Scholar Stories

Every day, five hundred young people prove it’s possible across Massachusetts.

They prove that all people, regardless of background, past decisions, or challenging life circumstances, can rise to meet high academic expectations. They prove that all teenagers can graduate high school and succeed in college. They excel in their classes by demonstrating incredible grit and determination, often commuting over an hour to get to school, managing pressing family obligations, or working late shifts after a 9-to-4 school day. They fearlessly embrace positive change to develop true scholarship and reach their dreams.


Despite these challenges, our students come to school every day, push through rigorous classes, graduate high school, and excel in college.

  • Destiny Morton, Phoenix Lawrence ‘16, used to be suspended more than she was in school. After being  suspended indefinitely for hitting a teacher and denied from Lawrence High School, Destiny discovered Phoenix Academy Lawrence and decided to give it a chance. While transitioning to the high expectations and rigor was difficult, Destiny credits those very expectations and strong culture of support for helping turn her life around.  Now a freshman at Brandeis University’s in  the Myra Kraft Transitional Year Program, Destiny is determined to prove that being born, raised, and educated in Lawrence is not shameful, or embarrassing–nor is it an indicator of what one is capable of.

  • Jazzmin Hernandez, Phoenix Chelsea ‘14, is now a junior at the Massachusetts College of Pharmacy & Health Sciences. In 2012, motivated by the birth of her daughter, Averyanna, Jazzmin decided to reinvest in her education after previously dropping out of multiple high schools. Coming to Phoenix Chelsea was a transformative experience for Jazzmin, “I needed to do this for myself and my daughter. I want my daughter to have better doors and more options. I’ve had a whole attitude adjustment–this school really helped to give me hope for the future.” Crediting the high expectations of her teachers, Jazzmin was able to turn her life around in two years at Phoenix and graduate in 2014 when she was 22 years old.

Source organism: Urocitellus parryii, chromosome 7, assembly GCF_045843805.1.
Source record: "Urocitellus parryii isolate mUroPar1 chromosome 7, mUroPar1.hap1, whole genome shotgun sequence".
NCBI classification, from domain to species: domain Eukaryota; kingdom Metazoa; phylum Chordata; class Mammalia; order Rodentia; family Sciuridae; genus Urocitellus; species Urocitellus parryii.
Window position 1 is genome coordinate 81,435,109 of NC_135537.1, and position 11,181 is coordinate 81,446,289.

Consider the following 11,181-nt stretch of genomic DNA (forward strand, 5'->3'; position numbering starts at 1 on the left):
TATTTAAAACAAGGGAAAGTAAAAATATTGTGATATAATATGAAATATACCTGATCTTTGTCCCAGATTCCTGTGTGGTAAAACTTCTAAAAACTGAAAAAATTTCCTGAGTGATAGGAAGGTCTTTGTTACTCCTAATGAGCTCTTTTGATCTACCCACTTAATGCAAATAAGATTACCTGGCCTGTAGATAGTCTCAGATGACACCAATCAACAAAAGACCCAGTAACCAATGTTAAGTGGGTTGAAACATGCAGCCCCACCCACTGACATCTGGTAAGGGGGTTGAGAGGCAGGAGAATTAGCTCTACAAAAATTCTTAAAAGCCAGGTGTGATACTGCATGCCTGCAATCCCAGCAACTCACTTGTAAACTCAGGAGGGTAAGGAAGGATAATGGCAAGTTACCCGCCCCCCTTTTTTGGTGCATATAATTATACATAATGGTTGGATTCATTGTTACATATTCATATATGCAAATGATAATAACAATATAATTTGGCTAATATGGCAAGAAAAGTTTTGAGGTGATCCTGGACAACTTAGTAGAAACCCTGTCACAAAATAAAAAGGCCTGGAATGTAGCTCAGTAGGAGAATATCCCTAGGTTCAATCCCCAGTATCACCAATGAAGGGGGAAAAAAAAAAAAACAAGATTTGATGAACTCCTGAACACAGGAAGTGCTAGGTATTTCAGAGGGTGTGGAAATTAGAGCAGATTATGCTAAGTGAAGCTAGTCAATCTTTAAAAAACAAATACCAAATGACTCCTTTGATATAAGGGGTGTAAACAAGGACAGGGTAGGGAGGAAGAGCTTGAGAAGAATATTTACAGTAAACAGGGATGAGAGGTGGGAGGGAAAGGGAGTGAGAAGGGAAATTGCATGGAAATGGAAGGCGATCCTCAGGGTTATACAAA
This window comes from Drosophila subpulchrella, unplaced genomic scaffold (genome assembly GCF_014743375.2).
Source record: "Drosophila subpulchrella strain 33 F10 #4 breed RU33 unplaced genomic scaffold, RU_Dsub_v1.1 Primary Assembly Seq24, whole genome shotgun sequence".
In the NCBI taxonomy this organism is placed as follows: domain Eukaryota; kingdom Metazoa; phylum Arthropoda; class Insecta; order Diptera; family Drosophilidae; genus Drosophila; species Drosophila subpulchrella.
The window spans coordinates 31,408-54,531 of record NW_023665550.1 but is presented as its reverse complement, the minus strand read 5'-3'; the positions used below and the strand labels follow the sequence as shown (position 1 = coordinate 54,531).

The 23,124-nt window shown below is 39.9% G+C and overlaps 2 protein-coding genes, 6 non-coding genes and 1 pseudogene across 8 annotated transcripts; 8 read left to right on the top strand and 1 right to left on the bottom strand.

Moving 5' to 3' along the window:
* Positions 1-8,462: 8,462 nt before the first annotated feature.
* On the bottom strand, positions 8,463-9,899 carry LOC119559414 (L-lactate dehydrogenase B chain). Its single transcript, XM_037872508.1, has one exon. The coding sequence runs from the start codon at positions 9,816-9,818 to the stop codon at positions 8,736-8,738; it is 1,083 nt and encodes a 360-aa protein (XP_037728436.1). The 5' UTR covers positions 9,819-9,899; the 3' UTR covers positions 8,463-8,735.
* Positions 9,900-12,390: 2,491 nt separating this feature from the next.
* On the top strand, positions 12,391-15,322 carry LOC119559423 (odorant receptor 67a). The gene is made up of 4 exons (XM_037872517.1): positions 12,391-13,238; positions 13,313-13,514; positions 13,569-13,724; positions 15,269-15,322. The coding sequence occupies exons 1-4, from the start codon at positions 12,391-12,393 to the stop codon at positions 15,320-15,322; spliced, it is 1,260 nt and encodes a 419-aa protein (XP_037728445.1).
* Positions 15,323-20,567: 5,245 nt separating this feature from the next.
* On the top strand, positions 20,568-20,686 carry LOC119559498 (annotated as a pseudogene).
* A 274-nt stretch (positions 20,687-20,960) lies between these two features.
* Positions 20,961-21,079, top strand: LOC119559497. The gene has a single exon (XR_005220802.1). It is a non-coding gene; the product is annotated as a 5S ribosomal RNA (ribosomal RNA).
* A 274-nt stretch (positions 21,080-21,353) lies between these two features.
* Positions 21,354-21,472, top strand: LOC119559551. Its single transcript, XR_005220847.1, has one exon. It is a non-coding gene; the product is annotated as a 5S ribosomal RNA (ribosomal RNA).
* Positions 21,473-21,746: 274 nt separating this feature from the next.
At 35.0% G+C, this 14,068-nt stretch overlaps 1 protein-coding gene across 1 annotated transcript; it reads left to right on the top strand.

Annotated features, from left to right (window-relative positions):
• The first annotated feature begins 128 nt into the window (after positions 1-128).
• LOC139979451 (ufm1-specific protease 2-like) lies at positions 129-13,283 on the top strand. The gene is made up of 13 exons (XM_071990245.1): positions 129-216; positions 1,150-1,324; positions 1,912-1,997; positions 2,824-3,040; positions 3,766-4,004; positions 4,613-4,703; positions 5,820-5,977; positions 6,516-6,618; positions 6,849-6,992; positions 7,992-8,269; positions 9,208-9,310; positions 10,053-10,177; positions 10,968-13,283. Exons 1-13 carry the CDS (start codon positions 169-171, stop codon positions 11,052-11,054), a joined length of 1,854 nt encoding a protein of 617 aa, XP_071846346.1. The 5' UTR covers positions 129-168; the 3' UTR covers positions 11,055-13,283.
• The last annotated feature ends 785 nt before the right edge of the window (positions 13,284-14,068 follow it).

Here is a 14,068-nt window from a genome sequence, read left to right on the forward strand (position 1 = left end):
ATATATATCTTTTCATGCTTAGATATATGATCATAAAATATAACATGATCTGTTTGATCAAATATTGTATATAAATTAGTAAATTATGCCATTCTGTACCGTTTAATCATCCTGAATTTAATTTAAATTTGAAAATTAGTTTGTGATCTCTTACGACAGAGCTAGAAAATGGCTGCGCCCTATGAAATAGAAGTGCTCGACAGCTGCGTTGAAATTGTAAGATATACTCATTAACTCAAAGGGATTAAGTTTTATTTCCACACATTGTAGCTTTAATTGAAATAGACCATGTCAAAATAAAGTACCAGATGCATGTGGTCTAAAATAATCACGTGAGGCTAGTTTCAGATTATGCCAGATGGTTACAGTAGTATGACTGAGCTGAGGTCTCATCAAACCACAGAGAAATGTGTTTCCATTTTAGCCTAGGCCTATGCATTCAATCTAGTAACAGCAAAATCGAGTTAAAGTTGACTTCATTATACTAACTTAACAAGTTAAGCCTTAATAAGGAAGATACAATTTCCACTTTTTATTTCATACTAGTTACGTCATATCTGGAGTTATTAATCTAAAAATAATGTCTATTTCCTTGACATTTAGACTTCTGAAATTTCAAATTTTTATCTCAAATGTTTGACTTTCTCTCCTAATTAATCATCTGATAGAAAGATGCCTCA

• Jose Ramirez, Phoenix Chelsea ‘12, has come a long way since dropping out of East Boston high school. After two years out of school, Jose came to Phoenix with a fallback plan of getting his GED, but instead excelled immediately. He credits his passion for math and science to his first Phoenix teachers and his success in college to the rigor, resources Phoenix provided, such as NuVu program and MIT and dual-enrollment at BHCC. Now a senior at Northeastern University, Jose is about to graduate with a Bachelors in Computer Engineering and Minor in Mathematics, and he currently serves on Phoenix’s Young Associate’s Board.

  • Fredy Javier Rodriguez Diaz, Phoenix Chelsea ‘14, has come a long way to earn his school diploma. Born in Guatemala City, Guatemala, Javier spent his childhood moving between homes of aunts and uncles throughout the country and was out of school for 3 years after first grade. He eventually moved to the US to join his mother at age 19 and upon arriving in Boston Javier’s first priority was to enroll in school. Finding an institution that would accept his age and language skills was challenging however. Luckily, Javier stumbled upon a pamphlet for Phoenix in his local church one day, and was thrilled to learn he could enroll. While improving his English skills was initially challenging, Javier learned at a rapid pace and quickly grew in his ability to communicate with others. “I studied on my own, and I watched other people to learn from them.” The first in his family to attend college, Javier now attends Salem State University, where he is majoring in psychology and minoring in law.

  • Diamond Correa, Phoenix Springfield ‘16, moved to Massachusetts from Florida when she was just a baby. She loved school and did well, but things changed in middle school. Bullying, peer pressure, and all sorts of things got in the way, and even through high school, she lost motivation. At 17, she got pregnant, and decided to make a change. This meant restarting high school from scratch, and it wasn’t easy. She tried freshman year twice at two different schools, and then she heard about Phoenix. Phoenix brought Diamond back on track. She caught up on all her work in two years, just in time to graduate with the Springfield campus founding class. Now, she’s in a pre-nursing program at Springfield Technical Community College, and plans to become a registered nurse.